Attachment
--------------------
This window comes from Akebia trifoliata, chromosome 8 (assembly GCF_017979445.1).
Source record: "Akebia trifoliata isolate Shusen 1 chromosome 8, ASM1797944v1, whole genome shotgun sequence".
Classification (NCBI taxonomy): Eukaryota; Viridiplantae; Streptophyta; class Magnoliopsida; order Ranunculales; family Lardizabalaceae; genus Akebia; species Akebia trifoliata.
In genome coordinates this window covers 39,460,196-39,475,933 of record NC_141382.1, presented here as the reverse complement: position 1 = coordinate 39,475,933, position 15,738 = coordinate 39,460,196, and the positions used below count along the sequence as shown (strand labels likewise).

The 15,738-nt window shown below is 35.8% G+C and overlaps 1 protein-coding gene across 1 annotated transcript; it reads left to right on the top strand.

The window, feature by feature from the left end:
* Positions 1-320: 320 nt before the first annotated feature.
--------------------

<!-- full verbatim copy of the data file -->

This window comes from Akebia trifoliata, chromosome 8 (assembly GCF_017979445.1).
Source record: "Akebia trifoliata isolate Shusen 1 chromosome 8, ASM1797944v1, whole genome shotgun sequence".
Classification (NCBI taxonomy): Eukaryota; Viridiplantae; Streptophyta; class Magnoliopsida; order Ranunculales; family Lardizabalaceae; genus Akebia; species Akebia trifoliata.
In genome coordinates this window covers 39,460,196-39,475,933 of record NC_141382.1, presented here as the reverse complement: position 1 = coordinate 39,475,933, position 15,738 = coordinate 39,460,196, and the positions used below count along the sequence as shown (strand labels likewise).

The 15,738-nt window shown below is 35.8% G+C and overlaps 1 protein-coding gene across 1 annotated transcript; it reads left to right on the top strand.

The window, feature by feature from the left end:
* Positions 1-320: 320 nt before the first annotated feature.